Behind Enemy Lines - Part 3's Chris Steuber asked Jets Confidential's Dan Leberfeld five final questions about the Jets before this weekend's big game. Leberfeld discusses head coach Eric Mangini, D'Brickashaw Ferguson, and the emergence of Leon Washington.

Chris Steuber: How has D’Brickashaw Ferguson developed since being drafted 4th overall in 2006?

Dan Leberfeld: Ferguson had a bad rookie year, giving up 10 sacks. However in year two, he has taken a real positive step. While he did give up a sack in week one to Jarvis Green that led to a Pennington injury (ankle), he has been pretty solid this year. He shut out Jason Taylor in week three and did a terrific job on Osi Uymenyora last week, giving up one late sack. Considering how much the Jets passed and how well Osi is playing (Eagle fans know that), Ferguson deserves a great deal of credit for his game against the Giants. I don't know if Ferguson is ever going to be a great tackle because he's a little undersized, but I think he's going to be solid.

Steuber: When Justin Miller went down with a season-ending knee injury it appeared that the Jets return game would suffer, but Leon Washington has been outstanding. How big of a threat is he on special teams?

There has obviously been no drop-off. Washington has returned two kicks for touchdowns this season. He has the perfect makeup to excel on kickoff returns. He has a low center of gravity (he's 5-8), is very quick and fast, has great moves, and breaks a lot of tackles. When Miller comes back next year, he could have a hard time getting his job back.

Steuber: This is Eric Mangini’s second year as the Jets head coach. He had an excellent season last year, leading the Jets to a 10 – 6 record, but the Jets have struggled this year. How is Mangini perceived in New York?

Leberfeld: A lot of fans and reporters are unfairly making Chad Pennington the scapegoat for the Jets’ struggles, so Mangini has received a lot of criticism. One thing Mangini has been criticized for is his reluctance to switch out of the 3-4 defense, since the Jets don't have all the parts to make it work. They don't have a huge nose tackle, and they don't have the pass rushing outside linebackers needed. But Mangini refuses to switch back to the 4-3, a system that seems to fit his personnel better, especially his nose tackle (Dewayne Robertson) and inside linebacker (Jonathan Vilma).The Jets’ lack of the proper 3-4 personnel has led to a porous run defense and weak pass rush this year.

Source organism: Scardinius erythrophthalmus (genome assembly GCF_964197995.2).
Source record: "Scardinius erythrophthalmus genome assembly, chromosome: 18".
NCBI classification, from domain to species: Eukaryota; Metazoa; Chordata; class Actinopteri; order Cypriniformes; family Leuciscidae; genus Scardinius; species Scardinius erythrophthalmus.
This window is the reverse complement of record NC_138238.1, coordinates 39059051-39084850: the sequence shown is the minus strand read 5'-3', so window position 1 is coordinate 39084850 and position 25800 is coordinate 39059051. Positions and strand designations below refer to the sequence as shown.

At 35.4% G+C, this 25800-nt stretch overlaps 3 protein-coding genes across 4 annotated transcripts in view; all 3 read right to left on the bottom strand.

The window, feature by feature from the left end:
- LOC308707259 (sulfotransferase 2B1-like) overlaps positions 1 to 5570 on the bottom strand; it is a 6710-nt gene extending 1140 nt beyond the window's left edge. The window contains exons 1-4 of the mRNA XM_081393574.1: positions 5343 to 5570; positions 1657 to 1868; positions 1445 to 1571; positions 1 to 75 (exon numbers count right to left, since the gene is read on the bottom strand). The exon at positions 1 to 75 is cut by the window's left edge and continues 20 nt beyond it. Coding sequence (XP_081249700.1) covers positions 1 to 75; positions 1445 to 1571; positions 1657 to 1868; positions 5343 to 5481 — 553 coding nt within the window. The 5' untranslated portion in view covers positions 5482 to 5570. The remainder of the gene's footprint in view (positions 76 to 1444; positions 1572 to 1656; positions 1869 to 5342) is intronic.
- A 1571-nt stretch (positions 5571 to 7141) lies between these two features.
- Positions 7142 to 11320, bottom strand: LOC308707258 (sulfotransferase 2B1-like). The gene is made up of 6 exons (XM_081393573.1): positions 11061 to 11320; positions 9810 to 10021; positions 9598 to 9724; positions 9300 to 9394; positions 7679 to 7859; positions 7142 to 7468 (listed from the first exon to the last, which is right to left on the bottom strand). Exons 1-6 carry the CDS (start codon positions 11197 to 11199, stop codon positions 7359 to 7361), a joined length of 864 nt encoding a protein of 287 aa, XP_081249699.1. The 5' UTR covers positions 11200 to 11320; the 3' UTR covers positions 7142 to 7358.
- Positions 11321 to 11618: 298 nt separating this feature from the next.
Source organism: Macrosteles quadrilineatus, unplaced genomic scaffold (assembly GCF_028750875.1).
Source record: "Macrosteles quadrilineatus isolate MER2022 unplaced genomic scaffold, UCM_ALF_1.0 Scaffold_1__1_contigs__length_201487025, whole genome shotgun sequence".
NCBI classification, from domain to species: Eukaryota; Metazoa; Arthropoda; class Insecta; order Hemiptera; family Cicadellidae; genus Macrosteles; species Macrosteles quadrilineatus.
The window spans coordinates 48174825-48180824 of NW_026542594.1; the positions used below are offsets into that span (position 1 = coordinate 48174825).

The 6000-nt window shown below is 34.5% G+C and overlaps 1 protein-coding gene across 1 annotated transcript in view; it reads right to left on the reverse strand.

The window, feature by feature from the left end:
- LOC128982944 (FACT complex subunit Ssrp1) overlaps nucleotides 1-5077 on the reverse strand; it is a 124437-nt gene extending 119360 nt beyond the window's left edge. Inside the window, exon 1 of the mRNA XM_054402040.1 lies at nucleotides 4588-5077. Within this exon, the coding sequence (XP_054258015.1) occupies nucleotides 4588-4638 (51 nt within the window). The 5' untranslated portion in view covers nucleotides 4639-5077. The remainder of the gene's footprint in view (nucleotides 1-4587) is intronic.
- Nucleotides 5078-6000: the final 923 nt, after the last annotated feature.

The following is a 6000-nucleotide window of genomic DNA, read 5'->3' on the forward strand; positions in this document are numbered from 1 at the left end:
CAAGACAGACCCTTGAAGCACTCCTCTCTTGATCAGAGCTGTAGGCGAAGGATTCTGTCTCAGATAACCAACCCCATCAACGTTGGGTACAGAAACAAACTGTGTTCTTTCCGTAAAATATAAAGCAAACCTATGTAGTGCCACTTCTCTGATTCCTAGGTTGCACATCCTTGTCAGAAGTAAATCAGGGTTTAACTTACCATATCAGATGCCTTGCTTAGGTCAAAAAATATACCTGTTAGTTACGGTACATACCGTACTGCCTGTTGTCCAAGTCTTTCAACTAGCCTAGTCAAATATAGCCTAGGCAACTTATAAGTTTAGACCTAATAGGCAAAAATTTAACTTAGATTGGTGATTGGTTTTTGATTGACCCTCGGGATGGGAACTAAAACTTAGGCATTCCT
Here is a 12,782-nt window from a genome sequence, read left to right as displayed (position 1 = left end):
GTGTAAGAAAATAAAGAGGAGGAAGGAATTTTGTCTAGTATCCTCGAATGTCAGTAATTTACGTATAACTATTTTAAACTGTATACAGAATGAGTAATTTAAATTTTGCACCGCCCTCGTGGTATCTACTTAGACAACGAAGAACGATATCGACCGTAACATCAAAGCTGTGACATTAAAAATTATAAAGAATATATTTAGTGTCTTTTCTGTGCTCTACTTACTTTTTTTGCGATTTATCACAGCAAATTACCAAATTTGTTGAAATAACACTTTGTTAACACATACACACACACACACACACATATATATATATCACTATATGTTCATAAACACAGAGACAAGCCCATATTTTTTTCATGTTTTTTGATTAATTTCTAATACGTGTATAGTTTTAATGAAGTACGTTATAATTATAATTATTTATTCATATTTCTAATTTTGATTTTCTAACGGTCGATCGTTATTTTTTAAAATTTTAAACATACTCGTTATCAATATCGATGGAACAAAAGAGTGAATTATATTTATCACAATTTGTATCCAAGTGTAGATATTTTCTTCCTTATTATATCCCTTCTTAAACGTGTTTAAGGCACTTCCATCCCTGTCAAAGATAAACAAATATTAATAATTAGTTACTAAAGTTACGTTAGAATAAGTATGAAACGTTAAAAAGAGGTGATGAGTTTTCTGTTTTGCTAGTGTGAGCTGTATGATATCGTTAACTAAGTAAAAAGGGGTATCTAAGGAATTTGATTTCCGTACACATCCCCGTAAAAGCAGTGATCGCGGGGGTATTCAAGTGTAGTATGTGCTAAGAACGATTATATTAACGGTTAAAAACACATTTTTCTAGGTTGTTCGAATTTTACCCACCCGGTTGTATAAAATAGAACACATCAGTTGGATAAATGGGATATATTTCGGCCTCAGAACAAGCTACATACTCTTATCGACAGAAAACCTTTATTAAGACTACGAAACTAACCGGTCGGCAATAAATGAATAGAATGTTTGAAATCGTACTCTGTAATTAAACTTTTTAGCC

Steuber: What is the biggest concern for the Jets facing the Eagles this weekend?

Leberfeld: The biggest concern is that the Eagles come into this game healthy. If they can get back injured players like William Thomas, Brian Westbrook, and Brian Dawkins coming off the bye, this could hurt the Jets’ chances of winning this game. Let's be honest, a major reason the Giants beat the Eagles two weeks ago was that all the key players were out of the Philly lineup. The Eagles at full strength are a more talented team than the Jets. But if the Eagles have five or six starters out, like they did against the Giants, this helps the Jets’ chance of winning.

Steuber: The Eagles and Jets come into this weekend’s game with one win. How big of a game is this for the Jets?

Leberfeld: This game is huge. If the Jets can get to 2-4, they can stay in a weak AFC wildcard race. If they slip to 1-5, they are probably done. Also, it is clearly a big game for Pennington. If they lose three in a row and he has his third inconsistent game, he could be in danger of losing his starting job to backup Kellen Clemens.

A member of the Pro Football Writers of America and the Football Writers Association of America, Chris Steuber is the Editor in Chief of and an NFL Analyst for Steuber has provided his analysis of the NFL and NFL Draft prospects on the web and on the radio since 1999. If you have any questions for Chris, email him at:

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